I just met with a smart, funny, attractive graduate student who had a severely traumatic childhood. She came in looking obviously frazzled and announced that she had been crying continuously since she got a terrible haircut the previous day.
I wouldn’t be human if I didn’t feel the urge to reassure her. Especially because, in addition to all her other attributes, she is extremely likable but also always seems a bit vulnerable. Paternal feelings of wanting to protect her are often activated during our conversations.
But, I could also see that there was almost as much risk in reassuring her as there would be in agreeing that her hair was a mess.
On the one hand, I would be dismissing her feelings (you shouldn’t feel that way) and on the other hand, agreeing seemed as though it would be cruel (her haircut didn’t look that bad to me… but what do I know?).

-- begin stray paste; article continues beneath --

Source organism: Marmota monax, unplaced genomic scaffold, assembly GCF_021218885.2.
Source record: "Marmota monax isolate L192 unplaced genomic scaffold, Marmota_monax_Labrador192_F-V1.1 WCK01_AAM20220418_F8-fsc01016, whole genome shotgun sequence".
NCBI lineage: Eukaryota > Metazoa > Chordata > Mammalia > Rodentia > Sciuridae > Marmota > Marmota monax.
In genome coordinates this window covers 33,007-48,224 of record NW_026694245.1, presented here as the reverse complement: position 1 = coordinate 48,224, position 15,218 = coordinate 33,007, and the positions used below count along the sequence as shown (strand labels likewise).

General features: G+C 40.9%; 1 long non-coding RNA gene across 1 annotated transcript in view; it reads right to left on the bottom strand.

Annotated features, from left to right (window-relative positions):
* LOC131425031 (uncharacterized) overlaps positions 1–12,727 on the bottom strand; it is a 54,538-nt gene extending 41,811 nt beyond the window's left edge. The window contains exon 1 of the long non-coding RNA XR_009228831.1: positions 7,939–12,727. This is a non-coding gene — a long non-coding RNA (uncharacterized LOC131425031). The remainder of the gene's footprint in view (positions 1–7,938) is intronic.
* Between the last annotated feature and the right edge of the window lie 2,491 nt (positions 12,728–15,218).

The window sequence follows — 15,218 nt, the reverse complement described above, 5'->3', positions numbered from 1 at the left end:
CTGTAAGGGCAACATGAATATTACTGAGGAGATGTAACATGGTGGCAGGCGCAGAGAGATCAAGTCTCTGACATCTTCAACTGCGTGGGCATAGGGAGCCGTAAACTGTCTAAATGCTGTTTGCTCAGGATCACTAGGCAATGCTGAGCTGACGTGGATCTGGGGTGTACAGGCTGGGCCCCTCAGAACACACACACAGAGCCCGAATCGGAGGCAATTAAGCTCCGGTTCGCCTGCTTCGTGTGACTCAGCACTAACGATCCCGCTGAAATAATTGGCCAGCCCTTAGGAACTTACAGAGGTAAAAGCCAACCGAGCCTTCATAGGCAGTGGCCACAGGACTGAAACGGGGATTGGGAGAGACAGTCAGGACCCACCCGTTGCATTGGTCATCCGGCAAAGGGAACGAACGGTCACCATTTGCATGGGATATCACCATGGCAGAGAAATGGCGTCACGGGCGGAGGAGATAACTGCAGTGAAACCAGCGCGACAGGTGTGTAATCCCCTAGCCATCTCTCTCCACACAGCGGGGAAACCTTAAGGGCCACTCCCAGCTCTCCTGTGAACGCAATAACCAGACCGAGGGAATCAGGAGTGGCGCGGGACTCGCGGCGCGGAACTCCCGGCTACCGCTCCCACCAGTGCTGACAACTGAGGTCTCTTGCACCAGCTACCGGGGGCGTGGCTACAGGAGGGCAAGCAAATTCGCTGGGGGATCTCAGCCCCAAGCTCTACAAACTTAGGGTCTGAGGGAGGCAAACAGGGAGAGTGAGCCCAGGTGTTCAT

So I said nothing.
She went on to say, “I try so hard to look good, I spend hours on my grooming….” And then she added, “I get a lot of criticism.”.. and then talked about negative comments made by her ex-boyfriend, her mother, her sister… in other words, people who were part of her past, but are not in contact with her now.
By now I had formed a hypothesis that the reason I couldn’t find a way to respond was that she was actually having a kind of internal argument (different parts of herself were replaying a discussion that has gone on ever since her terrible childhood).
Her internal mother was saying, You are a real mess, how could anyone want to spend time with you, look at yourself… while her internal adult was saying, What do you mean? There are many things about me that are attractive, even if I do have a bad haircut…
And as sometimes happens in those ongoing arguments, if I had stepped in the two of them might have turned on me.